I remember with a nostalgic mix of fondness and horror my early days of newspapering, when working on holidays and holiday eves was more often the case than not. These are the journalistic workdays when the anniversary syndrome becomes overpowering. A reporter may be sometimes forced to write a story commemorating the 45th anniversary of VJ Day, for example; but legions of reporters absolutely will be tasked with writing yuletide story after yuletide story — often whole yuletide series of 1o or 12 or 15 stories — each and every holiday season. Usually, these kinds of assignments result in stories that range from utter dreck all the way up to cliched filler. But sometimes, something charming occurs. One December, a reporter friend happened to look in the Houston phone book and find a woman named “Merry Christmas.” No, not Mary Christmas — Merry. The woman was happy to describe a childhood, adolescence and early adulthood of embarrassment and constant explanation of the reason her father (and I think I remember it was the father) named her Merry. It was a good story that reflected on the season without wallowing in it — and lo and behold, very shortly thereafter Merry Christmas of Houston, Texas, appeared on Johnny Carson’s Tonight Show, giving her 15 minutes of about the biggest sort of temporary fame you could get back then.
The 4th of July, of course, is almost as powerful as Christmas in terms of its ability to force young daily journalists working the holiday to write meaningless drivel that reminds people they are having a holiday. The emotional cliches for Christmas revolve around doing good for the poor; for Independence Day, of course, the Founding Fathers, the Declaration of Independence and the flag are front and center. Which is why I bring you this piece from the L.A. Times (“This barn is red, white and viewed”) about a barn that is, yes, painted to resemble an American flag. The story has all the hallmarks of the senseless holiday assignment: Nothing new has actually happened (the barn having been painted this way for years); no one has anything remotely controversial to say about the non-event under discussion; and there is an emotional undercurrent that calls on readers to affirm their common heritage. Though it’s a bit over the top, isn’t this wonderful? the article seems to ask. It’s a question that I can’t help answering with another: In what way?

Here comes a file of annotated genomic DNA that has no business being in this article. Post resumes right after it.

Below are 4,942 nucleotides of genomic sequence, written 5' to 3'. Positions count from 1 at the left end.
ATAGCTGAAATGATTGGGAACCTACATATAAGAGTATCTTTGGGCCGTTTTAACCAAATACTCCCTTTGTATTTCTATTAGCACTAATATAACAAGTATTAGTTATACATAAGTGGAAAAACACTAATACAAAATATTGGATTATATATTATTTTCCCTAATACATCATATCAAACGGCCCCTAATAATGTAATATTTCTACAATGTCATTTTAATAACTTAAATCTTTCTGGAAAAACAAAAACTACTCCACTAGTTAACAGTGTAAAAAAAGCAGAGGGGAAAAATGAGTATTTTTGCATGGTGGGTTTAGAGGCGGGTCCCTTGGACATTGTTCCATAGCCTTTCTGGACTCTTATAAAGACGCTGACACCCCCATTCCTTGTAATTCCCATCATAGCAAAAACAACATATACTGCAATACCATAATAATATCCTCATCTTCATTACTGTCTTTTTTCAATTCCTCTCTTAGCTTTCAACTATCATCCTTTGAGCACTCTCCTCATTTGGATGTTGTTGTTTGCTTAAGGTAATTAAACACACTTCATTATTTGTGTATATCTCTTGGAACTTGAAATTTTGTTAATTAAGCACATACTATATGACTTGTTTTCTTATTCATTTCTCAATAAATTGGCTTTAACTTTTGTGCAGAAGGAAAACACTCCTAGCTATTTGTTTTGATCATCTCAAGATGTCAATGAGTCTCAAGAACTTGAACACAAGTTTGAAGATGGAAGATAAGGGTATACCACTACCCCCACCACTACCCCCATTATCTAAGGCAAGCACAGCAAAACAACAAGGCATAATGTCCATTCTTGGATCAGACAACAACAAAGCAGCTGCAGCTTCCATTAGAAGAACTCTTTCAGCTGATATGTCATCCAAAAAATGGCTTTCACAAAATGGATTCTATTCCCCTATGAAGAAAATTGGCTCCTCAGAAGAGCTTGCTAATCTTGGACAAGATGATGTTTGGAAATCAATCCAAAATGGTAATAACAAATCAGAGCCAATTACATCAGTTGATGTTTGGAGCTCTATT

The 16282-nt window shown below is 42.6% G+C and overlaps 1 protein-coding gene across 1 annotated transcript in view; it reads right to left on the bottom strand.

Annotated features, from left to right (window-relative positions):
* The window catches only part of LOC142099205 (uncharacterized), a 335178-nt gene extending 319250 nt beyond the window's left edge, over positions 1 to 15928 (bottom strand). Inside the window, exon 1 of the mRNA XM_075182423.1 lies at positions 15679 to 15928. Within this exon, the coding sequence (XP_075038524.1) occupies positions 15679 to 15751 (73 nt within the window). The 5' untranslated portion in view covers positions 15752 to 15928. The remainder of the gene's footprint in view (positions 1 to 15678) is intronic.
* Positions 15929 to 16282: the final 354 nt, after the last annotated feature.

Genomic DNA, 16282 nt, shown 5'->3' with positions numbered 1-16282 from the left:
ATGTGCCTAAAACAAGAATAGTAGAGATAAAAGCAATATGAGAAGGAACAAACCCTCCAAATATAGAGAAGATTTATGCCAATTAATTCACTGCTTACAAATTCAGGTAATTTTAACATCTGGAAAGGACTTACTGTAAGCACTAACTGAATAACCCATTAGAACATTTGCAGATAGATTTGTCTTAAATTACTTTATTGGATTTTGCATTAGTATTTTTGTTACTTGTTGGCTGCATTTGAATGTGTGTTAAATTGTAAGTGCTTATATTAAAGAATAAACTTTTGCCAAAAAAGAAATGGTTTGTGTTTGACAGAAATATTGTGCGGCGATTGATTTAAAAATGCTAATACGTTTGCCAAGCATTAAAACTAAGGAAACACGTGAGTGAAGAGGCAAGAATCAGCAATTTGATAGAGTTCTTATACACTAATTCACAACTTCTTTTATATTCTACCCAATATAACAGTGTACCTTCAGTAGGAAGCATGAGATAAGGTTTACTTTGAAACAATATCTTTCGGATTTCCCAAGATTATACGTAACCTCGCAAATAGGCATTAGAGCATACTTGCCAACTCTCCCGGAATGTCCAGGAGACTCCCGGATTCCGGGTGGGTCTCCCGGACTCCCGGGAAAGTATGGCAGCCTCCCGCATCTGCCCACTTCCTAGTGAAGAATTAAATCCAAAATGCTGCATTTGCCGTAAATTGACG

Anyway, despite the preceding paragraph, it happens that I am a genuinely patriotic person. I think all Fourth of July barbeques should include a reading of the Declaration of Independence; the idea may seem hokey at first, but once you have done it, I can assure that you will feel better than you have in quite some time. At the least, you will be reminded that the idea of America is fundamentally revolutionary and egalitarian, and that it will survive every attempt — journalistic, commercial, political and other — to turn it into emotional pabulum. There is a reason kids were (and are) chanting American ideas and ideals in the streets of Cairo. It isn’t because they read about the Founding Fathers in holiday editions of their local newspapers.
Finally, to show that I am not 100 percent averse to displays of patriotism, I have inserted a few examples of the many ways Santa Barbarans decorate for the Fourth. May your fireworks all be brilliant.